Most reviews are based on the original 2015 unit. Things have moved on with improvements to the device’s software. Let’s see how the improvements stack up approaching Summer 2016.
You can find a much more detailed review (here).
But first I’ll try to position the product for you so you understand where it really sits.
What is The Surge?
Like many other products it is a smart “sports and activity tracking” device. it’s ‘smart’ in the sense that it integrates SIGNIFICANTLY with the capabilities of your smartphone; it’s a highly competent 24×7 activity tracker; and it is a handy support for your sporting endeavours.
It’s not a top-end running watch BUT it is made for running as well as your indoor classes.
It has GPS and OPTICAL heart rate on the wrist. Fitbit’s similarly priced Blaze has a different look and feel BUT only gets GPS from your smartphone. Not ideal.
Is it any good?
I thought I was NOT going to like it.
BUT I liked how it looked and it performed well. Sleep and activity tracking were good. Distance tracking was excellent in terms of post-run maps and absolute distance travelled.
It picks up a GPS signal very quickly and running speed/pace is broadly OK, certainly usable.
The altimeter is a bit rubbish. But fun if you want that sort of thing.
It works well as a gym watch. If you were just buying it as a running watch it would not be an optimum choice. But as a good looking all-round sports watch it does super nicely.
The Surge has a relatively unusual 24×7-on mode for optical HR. I’m not sure how useful that really is but it certainly is interesting.
The online Fitbit Dashboard and app are both HIGLY competent and to be recommended.
Much has been said about Fitbit’s heart rate accuracy. Let’s clear this up. Optical heart rate FROM ANY VENDOR is NOT MEDICALLY accurate. All wrist-based optical heart rate devices throw wobblies from time-to-time. Fitbit is no different from the rest as this shows; it’s a bit rubbish at the start but actually very good once it settles down.
But sometimes it’s great. And for general fitness usage you’re good to go. don’t worry about it.
Remember ALL the other optical devices WILL have similar levels of erroneous reading from time to time. If you read a review to the contrary…it ain’t true! Even HR chest straps have spikes and dropouts 🙂
It has a legacy Bluetooth mode for all you people with older smartphones. Smartphone notifications are basic. Battery life of 6 hours in GPS-mode is reasonable by industry standards. With HR and GPS turned off the battery will last a LOOOONG time.
Data can be taken out of the Fitbit ecosystem. But there’s no real need to for most of you.
Summary And Thoughts
Considering the device is a year old now and I’m grumpy then this is a very nice little fitness watch – and that includes use as a ‘parkrun’ watch.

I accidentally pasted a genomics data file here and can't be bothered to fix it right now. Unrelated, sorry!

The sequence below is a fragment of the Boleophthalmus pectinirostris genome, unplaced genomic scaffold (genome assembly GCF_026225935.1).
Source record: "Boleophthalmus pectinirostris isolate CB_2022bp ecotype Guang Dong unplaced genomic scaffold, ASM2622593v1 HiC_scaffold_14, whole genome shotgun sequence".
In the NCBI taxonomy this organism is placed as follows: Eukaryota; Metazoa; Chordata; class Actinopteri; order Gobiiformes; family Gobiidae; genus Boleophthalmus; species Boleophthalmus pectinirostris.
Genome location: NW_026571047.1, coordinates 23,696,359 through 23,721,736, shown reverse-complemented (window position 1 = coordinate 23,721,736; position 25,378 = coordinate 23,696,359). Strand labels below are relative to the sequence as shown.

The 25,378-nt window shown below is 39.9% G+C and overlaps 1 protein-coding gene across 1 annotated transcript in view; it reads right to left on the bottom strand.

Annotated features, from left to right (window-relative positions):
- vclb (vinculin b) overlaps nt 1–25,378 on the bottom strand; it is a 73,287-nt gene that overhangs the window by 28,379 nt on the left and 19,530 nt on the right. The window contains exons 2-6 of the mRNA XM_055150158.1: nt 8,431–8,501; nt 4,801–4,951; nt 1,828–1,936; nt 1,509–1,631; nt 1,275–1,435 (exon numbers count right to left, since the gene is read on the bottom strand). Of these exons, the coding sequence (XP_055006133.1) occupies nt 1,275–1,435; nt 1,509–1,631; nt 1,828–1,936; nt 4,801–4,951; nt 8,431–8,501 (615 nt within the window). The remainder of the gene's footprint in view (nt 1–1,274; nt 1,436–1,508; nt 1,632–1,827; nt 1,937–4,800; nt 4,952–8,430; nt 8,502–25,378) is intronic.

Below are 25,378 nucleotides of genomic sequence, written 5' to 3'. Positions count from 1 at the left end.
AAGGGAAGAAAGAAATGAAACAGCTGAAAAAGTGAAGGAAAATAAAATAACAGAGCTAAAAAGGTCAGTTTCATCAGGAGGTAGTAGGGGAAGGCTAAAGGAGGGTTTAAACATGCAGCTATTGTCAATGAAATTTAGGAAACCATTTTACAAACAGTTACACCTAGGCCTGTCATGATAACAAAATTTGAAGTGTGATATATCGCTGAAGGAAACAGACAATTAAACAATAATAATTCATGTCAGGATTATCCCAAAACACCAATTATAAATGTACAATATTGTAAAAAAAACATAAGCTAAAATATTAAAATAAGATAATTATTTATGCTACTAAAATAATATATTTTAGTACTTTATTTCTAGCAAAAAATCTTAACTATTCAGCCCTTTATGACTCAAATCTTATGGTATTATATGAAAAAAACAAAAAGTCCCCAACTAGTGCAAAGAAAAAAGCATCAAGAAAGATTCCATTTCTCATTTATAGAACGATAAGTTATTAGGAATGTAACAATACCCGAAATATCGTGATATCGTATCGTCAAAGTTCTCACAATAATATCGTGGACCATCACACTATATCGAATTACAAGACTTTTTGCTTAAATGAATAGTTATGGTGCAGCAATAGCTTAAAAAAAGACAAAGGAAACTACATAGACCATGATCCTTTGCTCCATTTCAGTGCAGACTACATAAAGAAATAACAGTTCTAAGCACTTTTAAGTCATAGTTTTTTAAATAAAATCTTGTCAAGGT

Sure it’s not perfect. But neither are ANY of the competition.
After a day-or-so I grudgingly came to like it and after a week it was still on my wrist.
I like it (gulp).
It’s one of those rare watches that photoshops up WORSE than the reality. It actually looks and feels nice, it’s comfy and unobtrusive. I like the aesthetics. The display-whilst-exercising is rudimentary, in terms of the screen resolution and graphics, yet the screen certainly does the Fitness job for which it is intended.
You can EASILY wear it in bed – it’s COMFORTABLE, which is pretty fundamental for a 24×7 tracker. You can’t say that for a LOT of competing devices especially if you are a skinny-armed person. The sleep tracking is generally good but it can throw a wobbly from time-to-time.
Sure, the optical HR (oHR) is not 100% accurate but then again none of the wrist-optical devices can claim that either. It’s acceptable on the oHR front for general fitness usage and nowhere near as bad as some others suggest. Maybe there have been firmware improvements? If it was that bad I would have said so. I am not beholden to any supplier in my views.
FOR ME?: I’m a runner. I COULD use it for running but I have more specialised devices for that purpose. I’m also a triathlete and it is not really suited for that although you could quite easily use the Surge for an odd triathlon. I have quite specific needs for high levels of HR accuracy and as such I can only ever rely on a HR strap at present.
WHY I WOULD BUY ONE AS A PRESENT: It looks nice and the Fitbit ‘data ecosystem’ is excellent. It really is a great ‘fitness’ gift for someone.
FOR A PARKRUNNER?: doh! That’s why Fitbit sponsor parkrun. YES it is suitable for parkrunners.
|Garmin Forerunner 235||£223.00||Link||£329.99||Link|
|TomTom Runner 2||£99.00||Link||$130.00||Link|
|TomTom Runner 2 Cardio + Music||£208.00||Link||$230.00||Link|
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